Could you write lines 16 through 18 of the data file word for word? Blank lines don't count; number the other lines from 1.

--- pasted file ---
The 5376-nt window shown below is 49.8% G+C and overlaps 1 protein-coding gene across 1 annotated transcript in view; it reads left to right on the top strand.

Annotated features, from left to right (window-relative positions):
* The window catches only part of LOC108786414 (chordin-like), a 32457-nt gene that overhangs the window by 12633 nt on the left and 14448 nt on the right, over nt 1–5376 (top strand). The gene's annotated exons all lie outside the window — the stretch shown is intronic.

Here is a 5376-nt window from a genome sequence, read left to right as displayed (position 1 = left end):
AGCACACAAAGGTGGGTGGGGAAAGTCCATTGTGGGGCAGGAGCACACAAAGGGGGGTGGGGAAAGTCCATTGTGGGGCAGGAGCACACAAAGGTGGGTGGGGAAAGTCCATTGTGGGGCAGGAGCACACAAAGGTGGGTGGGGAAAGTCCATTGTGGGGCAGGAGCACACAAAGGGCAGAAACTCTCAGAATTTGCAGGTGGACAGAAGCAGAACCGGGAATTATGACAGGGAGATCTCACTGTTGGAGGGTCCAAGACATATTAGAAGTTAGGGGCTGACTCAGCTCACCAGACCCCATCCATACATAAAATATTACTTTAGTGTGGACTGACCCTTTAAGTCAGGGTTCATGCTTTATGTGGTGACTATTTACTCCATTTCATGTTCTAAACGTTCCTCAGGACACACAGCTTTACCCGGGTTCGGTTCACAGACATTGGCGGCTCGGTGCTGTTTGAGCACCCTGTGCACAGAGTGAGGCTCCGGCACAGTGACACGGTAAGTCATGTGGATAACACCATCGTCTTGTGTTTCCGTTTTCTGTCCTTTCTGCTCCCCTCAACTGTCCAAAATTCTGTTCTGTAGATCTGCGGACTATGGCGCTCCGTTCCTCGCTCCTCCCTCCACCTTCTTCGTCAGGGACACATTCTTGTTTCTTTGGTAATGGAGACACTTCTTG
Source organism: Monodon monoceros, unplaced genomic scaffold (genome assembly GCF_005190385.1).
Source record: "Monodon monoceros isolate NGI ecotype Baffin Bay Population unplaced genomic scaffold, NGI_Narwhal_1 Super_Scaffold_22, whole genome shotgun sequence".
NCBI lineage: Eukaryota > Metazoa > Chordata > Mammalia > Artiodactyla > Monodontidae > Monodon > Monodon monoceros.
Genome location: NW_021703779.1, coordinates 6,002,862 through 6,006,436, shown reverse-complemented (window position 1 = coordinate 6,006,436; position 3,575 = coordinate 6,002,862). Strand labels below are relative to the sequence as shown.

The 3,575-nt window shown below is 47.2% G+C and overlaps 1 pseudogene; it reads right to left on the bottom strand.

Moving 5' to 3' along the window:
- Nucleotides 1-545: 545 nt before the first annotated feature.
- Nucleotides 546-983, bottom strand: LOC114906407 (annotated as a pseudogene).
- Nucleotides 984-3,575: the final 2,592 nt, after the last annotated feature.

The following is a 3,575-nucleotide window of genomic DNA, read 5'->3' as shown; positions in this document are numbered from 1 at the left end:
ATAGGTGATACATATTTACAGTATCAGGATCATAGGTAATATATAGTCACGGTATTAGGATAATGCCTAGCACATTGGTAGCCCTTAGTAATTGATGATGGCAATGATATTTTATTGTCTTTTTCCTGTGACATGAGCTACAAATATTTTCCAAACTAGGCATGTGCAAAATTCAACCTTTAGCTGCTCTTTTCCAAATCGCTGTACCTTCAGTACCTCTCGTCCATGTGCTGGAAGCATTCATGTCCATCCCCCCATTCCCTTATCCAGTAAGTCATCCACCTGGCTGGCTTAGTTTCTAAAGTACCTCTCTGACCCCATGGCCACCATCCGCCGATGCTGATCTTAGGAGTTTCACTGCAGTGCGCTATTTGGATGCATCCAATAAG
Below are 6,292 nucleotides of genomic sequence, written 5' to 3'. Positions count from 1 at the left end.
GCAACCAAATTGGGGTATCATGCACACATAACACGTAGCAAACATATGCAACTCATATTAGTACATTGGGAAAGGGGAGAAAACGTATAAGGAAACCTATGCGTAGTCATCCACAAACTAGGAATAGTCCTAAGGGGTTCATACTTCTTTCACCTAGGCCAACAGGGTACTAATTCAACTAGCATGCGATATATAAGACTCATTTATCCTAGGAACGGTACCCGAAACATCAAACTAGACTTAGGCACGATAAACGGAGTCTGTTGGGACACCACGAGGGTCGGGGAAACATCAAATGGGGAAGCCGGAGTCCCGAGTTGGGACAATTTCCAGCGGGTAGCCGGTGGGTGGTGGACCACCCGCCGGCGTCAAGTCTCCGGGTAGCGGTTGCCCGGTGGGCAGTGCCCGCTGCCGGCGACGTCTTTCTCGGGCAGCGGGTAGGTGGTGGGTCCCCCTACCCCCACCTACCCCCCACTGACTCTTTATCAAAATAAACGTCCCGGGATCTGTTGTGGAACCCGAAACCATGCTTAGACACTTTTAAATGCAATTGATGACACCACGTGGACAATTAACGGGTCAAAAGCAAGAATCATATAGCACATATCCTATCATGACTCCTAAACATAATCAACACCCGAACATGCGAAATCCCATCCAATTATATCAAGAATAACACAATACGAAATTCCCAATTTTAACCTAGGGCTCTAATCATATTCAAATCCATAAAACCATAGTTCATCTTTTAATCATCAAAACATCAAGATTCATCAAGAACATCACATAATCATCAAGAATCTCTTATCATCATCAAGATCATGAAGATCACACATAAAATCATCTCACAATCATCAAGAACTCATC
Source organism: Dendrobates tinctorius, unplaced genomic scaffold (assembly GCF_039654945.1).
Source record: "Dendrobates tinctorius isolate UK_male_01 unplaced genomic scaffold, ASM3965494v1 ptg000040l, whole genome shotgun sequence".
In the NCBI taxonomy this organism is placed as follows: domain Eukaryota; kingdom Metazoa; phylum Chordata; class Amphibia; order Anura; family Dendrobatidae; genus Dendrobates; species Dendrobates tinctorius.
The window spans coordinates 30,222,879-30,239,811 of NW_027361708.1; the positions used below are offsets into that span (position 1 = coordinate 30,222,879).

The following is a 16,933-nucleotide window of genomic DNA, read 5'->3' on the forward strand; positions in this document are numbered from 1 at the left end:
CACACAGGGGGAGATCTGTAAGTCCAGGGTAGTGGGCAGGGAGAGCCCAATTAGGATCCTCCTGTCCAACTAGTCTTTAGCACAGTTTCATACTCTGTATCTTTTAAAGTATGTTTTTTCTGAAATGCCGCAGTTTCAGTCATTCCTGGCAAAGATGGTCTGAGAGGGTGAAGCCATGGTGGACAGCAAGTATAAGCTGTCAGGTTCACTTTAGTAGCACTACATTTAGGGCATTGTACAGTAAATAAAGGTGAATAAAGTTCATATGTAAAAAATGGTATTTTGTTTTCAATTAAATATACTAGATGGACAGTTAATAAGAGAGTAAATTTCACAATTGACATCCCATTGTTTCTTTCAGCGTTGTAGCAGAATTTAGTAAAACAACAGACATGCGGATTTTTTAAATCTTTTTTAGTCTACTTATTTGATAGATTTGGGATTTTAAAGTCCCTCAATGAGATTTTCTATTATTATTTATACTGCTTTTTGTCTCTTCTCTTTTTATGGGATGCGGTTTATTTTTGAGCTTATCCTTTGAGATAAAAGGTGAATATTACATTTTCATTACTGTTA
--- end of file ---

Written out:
ATAGGTGATACATATTTACAGTATCAGGATCATAGGTAATATATAGTCACGGTATTAGGATAATGCCTAGCACATTGGTAGCCCTTAGTAATTGATGATGGCAATGATATTTTATTGTCTTTTTCCTGTGACATGAGCTACAAATATTTTCCAAACTAGGCATGTGCAAAATTCAACCTTTAGCTGCTCTTTTCCAAATCGCTGTACCTTCAGTACCTCTCGTCCATGTGCTGGAAGCATTCATGTCCATCCCCCCATTCCCTTATCCAGTAAGTCATCCACCTGGCTGGCTTAGTTTCTAAAGTACCTCTCTGACCCCATGGCCACCATCCGCCGATGCTGATCTTAGGAGTTTCACTGCAGTGCGCTATTTGGATGCATCCAATAAG
Below are 6,292 nucleotides of genomic sequence, written 5' to 3'. Positions count from 1 at the left end.
GCAACCAAATTGGGGTATCATGCACACATAACACGTAGCAAACATATGCAACTCATATTAGTACATTGGGAAAGGGGAGAAAACGTATAAGGAAACCTATGCGTAGTCATCCACAAACTAGGAATAGTCCTAAGGGGTTCATACTTCTTTCACCTAGGCCAACAGGGTACTAATTCAACTAGCATGCGATATATAAGACTCATTTATCCTAGGAACGGTACCCGAAACATCAAACTAGACTTAGGCACGATAAACGGAGTCTGTTGGGACACCACGAGGGTCGGGGAAACATCAAATGGGGAAGCCGGAGTCCCGAGTTGGGACAATTTCCAGCGGGTAGCCGGTGGGTGGTGGACCACCCGCCGGCGTCAAGTCTCCGGGTAGCGGTTGCCCGGTGGGCAGTGCCCGCTGCCGGCGACGTCTTTCTCGGGCAGCGGGTAGGTGGTGGGTCCCCCTACCCCCACCTACCCCCCACTGACTCTTTATCAAAATAAACGTCCCGGGATCTGTTGTGGAACCCGAAACCATGCTTAGACACTTTTAAATGCAATTGATGACACCACGTGGACAATTAACGGGTCAAAAGCAAGAATCATATAGCACATATCCTATCATGACTCCTAAACATAATCAACACCCGAACATGCGAAATCCCATCCAATTATATCAAGAATAACACAATACGAAATTCCCAATTTTAACCTAGGGCTCTAATCATATTCAAATCCATAAAACCATAGTTCATCTTTTAATCATCAAAACATCAAGATTCATCAAGAACATCACATAATCATCAAGAATCTCTTATCATCATCAAGATCATGAAGATCACACATAAAATCATCTCACAATCATCAAGAACTCATC